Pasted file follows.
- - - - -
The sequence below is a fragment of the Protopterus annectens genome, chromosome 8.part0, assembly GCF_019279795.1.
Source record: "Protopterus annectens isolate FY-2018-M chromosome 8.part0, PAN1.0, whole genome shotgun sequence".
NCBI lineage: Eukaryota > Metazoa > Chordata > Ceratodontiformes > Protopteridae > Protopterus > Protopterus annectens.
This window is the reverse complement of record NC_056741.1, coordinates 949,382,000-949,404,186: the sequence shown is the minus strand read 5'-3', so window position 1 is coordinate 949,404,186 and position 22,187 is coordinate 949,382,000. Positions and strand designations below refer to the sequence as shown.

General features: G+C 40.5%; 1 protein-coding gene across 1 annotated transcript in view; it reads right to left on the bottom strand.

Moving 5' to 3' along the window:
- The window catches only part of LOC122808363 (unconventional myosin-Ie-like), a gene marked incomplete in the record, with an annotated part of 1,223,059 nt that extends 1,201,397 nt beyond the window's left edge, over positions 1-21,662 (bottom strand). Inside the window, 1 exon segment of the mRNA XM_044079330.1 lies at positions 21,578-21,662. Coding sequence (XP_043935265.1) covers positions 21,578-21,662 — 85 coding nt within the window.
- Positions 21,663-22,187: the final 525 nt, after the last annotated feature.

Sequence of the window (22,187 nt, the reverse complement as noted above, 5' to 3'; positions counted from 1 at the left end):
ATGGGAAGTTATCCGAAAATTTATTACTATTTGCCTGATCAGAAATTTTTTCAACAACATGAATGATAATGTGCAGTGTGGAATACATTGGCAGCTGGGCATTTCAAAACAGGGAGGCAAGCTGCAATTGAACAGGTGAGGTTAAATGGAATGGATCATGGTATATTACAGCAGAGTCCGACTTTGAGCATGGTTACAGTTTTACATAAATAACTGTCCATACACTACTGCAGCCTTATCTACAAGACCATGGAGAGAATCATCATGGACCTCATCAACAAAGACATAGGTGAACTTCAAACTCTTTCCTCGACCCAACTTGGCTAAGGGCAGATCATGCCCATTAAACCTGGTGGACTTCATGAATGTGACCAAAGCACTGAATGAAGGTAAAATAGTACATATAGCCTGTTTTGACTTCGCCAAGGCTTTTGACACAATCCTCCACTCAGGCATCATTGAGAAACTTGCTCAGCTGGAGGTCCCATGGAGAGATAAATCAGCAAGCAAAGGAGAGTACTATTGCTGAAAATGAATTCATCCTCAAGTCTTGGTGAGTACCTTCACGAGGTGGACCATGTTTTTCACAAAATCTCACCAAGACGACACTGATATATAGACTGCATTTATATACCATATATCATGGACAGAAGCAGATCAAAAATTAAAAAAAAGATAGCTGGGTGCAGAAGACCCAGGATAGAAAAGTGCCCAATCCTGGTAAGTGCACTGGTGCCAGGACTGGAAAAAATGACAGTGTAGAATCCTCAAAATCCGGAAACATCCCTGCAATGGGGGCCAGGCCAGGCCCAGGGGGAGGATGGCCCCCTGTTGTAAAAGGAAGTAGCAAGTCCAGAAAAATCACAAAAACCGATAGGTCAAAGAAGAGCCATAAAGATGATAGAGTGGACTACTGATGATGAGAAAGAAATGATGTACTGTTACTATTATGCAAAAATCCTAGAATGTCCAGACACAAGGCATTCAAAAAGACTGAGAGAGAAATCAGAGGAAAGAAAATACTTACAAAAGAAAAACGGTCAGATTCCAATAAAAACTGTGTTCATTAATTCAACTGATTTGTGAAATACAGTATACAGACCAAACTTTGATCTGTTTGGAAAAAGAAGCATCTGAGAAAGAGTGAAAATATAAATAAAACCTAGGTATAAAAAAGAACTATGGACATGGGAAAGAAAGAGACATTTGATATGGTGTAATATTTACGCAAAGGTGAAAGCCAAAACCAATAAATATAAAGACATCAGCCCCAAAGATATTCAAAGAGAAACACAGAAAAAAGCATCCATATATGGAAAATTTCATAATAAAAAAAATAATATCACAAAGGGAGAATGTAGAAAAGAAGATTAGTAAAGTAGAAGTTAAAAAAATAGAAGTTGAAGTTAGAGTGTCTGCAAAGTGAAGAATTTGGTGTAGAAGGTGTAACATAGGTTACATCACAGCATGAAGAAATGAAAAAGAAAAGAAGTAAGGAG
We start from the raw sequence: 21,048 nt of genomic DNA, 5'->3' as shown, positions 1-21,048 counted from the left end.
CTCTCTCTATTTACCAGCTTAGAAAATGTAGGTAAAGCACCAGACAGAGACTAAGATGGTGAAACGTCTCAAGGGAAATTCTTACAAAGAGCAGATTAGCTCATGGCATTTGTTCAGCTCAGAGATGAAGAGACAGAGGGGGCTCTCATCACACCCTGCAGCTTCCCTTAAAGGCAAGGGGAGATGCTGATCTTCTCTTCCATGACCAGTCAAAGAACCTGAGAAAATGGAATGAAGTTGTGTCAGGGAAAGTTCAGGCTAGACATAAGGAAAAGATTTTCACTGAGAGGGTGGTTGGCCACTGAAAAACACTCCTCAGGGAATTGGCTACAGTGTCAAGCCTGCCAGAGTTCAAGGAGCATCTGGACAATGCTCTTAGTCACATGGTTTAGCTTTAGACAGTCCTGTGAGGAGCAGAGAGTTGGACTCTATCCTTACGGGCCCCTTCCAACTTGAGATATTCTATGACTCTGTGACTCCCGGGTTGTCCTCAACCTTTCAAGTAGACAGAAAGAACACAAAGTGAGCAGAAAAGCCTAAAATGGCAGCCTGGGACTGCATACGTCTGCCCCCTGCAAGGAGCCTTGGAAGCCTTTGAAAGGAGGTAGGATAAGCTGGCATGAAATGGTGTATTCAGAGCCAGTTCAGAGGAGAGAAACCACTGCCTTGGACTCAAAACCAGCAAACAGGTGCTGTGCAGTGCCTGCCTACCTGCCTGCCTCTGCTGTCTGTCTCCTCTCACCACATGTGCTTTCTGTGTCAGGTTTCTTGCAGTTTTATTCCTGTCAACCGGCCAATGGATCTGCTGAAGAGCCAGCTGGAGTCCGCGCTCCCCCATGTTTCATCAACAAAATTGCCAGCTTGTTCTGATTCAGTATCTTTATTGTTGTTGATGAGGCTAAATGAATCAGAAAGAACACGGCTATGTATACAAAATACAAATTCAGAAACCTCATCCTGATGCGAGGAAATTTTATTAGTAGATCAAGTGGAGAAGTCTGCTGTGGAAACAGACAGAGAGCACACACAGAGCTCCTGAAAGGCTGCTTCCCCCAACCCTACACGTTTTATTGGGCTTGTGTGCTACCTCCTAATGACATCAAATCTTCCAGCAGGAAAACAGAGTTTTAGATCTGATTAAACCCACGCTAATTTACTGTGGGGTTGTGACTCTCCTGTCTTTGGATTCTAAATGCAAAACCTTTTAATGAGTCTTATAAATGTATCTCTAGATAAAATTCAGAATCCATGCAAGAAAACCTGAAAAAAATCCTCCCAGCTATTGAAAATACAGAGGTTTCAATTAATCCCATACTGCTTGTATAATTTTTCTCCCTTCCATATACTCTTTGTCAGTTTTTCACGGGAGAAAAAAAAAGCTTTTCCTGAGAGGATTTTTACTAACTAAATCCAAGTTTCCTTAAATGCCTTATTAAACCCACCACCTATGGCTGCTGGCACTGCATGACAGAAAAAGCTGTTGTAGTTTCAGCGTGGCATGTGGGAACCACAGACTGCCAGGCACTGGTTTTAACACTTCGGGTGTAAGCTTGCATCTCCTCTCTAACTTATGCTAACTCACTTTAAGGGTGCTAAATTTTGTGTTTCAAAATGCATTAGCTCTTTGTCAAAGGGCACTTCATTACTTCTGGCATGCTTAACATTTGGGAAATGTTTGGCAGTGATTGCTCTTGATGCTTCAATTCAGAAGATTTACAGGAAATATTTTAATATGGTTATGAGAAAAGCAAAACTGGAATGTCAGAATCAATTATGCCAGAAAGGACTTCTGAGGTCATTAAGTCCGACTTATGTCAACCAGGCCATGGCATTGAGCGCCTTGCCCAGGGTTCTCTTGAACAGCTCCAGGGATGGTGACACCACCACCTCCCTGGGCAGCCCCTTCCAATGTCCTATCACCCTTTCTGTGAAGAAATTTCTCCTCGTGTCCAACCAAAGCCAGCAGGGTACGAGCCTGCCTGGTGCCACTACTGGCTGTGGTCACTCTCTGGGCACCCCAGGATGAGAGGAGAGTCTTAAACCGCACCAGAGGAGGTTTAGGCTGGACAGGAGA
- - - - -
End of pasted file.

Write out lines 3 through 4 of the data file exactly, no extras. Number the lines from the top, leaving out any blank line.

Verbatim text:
NCBI lineage: Eukaryota > Metazoa > Chordata > Ceratodontiformes > Protopteridae > Protopterus > Protopterus annectens.
This window is the reverse complement of record NC_056741.1, coordinates 949,382,000-949,404,186: the sequence shown is the minus strand read 5'-3', so window position 1 is coordinate 949,404,186 and position 22,187 is coordinate 949,382,000. Positions and strand designations below refer to the sequence as shown.